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Re: Multi-Factor Authentication Concern
From: Yves Bourdic <yvesbourdic () wanadoo fr>
Date: Wed, 15 Aug 2007 11:26:51 -0400
May be this will help.
Access control objective is to provide:
1) Identification - How to identify an entity? (userid,...)
2) Authentication - How to make sure the entity is the proper one?
3) Accounting - How to keep a trace of who access the system? (logs,..)
There are three known ways to provide an authentication based on:
1) Something you know (a password, a passphrase, a cultural secret,...)
2) Something you have (a key, a smartcard,...)
3) Something you are (any biometric system)
What we call a multi-factor authentication is a system that provides
more than one way of authentication based on the list above.
A) "After being identified with a userid I provide to connect to a
system, I provide a password to authenticate myself'. The password is
something I know then this is a one factor authentication system.
B) "After being identified with an ID card I provide to enter a room, I
provide my fingerprint to authenticate myself'. The fingerprint
represent something I am then this is a one factor authentication
If I do B) followed by A) this is considered a dual authentication
system (1 & 1) because I identify myself twice and I authenticate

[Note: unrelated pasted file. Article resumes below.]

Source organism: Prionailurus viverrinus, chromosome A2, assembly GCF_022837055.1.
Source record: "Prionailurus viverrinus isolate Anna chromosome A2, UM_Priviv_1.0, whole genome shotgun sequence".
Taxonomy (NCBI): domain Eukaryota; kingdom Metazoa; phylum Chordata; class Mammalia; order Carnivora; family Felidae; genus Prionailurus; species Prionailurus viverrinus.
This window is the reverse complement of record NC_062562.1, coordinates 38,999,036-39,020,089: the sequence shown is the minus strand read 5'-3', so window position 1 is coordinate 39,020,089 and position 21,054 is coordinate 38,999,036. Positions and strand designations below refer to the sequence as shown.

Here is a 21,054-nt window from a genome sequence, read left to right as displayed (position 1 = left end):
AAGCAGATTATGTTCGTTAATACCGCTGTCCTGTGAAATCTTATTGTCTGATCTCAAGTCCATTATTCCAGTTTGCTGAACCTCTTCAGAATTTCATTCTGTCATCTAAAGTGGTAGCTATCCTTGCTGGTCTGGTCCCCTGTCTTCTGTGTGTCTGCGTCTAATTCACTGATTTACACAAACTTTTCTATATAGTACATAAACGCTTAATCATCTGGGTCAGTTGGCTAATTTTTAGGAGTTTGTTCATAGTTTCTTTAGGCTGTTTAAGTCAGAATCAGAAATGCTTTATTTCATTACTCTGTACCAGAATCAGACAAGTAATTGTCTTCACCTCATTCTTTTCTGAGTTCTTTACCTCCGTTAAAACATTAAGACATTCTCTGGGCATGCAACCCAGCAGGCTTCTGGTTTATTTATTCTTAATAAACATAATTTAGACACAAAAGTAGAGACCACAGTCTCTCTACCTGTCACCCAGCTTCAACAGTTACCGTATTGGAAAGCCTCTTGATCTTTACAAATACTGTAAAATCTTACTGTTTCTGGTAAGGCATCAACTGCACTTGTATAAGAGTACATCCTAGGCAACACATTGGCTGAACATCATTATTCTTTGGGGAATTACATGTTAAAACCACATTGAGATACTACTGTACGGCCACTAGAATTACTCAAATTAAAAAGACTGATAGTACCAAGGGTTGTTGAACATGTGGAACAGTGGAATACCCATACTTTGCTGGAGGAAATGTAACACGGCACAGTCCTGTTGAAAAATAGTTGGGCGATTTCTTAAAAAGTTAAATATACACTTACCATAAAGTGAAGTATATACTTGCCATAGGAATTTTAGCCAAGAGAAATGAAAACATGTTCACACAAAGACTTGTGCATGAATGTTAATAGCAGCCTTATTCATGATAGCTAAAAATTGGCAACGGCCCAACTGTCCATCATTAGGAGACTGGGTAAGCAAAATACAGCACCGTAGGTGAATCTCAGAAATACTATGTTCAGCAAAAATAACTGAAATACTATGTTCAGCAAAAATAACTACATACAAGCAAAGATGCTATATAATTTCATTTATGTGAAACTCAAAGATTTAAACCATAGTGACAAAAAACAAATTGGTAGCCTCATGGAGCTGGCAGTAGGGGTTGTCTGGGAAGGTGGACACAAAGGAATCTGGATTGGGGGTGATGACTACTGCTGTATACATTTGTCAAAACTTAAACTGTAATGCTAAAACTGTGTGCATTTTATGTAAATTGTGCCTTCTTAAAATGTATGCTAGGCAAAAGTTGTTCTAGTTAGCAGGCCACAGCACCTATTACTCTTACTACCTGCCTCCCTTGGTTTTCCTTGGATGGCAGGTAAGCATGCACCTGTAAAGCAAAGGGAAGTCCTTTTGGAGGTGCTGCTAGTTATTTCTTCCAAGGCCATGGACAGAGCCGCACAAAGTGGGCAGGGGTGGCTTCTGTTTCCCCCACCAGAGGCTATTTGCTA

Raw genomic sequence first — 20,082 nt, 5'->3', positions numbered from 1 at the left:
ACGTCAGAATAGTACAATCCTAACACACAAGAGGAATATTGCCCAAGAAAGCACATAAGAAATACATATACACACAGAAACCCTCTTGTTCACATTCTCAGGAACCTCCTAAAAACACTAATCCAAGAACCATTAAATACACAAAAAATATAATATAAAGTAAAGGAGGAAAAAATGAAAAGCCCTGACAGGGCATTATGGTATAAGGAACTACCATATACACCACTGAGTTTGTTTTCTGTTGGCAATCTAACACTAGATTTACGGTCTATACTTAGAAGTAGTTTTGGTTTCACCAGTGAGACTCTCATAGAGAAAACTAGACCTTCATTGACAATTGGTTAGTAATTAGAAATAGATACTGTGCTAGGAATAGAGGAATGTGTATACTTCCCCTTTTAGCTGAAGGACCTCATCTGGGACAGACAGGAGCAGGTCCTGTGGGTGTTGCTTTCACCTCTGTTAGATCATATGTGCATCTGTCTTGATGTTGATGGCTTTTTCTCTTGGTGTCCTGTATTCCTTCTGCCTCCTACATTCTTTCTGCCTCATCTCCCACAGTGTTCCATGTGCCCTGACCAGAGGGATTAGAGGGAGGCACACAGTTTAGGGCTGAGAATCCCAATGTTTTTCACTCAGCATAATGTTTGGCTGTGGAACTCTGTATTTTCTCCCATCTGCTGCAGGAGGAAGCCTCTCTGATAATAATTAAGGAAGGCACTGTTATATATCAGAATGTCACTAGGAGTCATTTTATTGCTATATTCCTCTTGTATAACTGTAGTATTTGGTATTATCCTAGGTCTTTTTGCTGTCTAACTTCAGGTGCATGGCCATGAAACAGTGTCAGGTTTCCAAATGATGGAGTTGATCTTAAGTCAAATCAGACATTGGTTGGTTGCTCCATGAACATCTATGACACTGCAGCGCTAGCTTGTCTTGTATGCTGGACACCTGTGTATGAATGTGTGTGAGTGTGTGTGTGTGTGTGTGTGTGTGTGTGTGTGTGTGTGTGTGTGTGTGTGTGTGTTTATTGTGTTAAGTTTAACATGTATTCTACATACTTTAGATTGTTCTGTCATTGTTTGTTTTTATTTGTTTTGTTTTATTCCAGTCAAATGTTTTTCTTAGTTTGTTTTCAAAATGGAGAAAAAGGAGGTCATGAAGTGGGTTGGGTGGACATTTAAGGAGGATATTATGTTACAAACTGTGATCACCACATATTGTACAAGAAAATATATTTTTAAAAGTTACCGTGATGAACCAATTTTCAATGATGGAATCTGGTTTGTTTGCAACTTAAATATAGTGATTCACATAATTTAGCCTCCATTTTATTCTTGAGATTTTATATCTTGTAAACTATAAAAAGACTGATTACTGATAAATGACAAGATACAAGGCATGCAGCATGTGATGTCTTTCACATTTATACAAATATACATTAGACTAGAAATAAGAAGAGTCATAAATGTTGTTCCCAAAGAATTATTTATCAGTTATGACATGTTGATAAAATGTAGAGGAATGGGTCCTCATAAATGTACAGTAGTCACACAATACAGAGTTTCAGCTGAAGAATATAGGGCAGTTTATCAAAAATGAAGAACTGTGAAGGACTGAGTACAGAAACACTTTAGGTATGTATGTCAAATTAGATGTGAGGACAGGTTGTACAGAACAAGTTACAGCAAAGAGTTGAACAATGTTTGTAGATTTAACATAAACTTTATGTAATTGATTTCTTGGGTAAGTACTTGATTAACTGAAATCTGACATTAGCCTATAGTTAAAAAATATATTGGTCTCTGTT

myself each time.
C) "After being identified with a userid I provide to connect to a
system, I provide a password I generate with a card and a PIN code".
The PIN code is something I know, the card is something I have then
this is a two factor authentication system.
The last example is a multi-factor (more than one) authentication
system. I identify myself once and provide two ways to authenticate
To answer to bob: In access control we separate Identification and
Authentication. The access control bob describes is a mixture of
multi-identification and multi-authentication.
Hope this will help.
On 10-Aug-07, at 11:21 AM, jsewell () jsewell com wrote:
I'm having an argument with someone at work about multi-factor
authentication. We'll call him Bob.
Bob claims that in a multi-factor authentication system, the factors
don't need to identify the same person. In other words, Bob thinks
it's perfectly OK for the door to the data-center to open when Jim
badges in, Mike scans his retina, and Sally enters a her PIN.
This is obviously wrong. Bob says "prove it". So I've scoured the net
and books for something that describes multi-factor authentication as
requiring that all factors identify the same person. So far, I can't
Is it so obvious that nobody has bothered to write it down, or am I
wrong in my thinking?
RE: Multi-Factor Authentication Concern Kandala, Nham (Aug 10)
Re: Multi-Factor Authentication Concern Chris Barber (Aug 13)
Re: Multi-Factor Authentication Concern Yves Bourdic (Aug 15)
RE: Multi-Factor Authentication Concern zenmasterbob123 (Aug 10)
Re: RE: Multi-Factor Authentication Concern subconscienceless (Aug 14)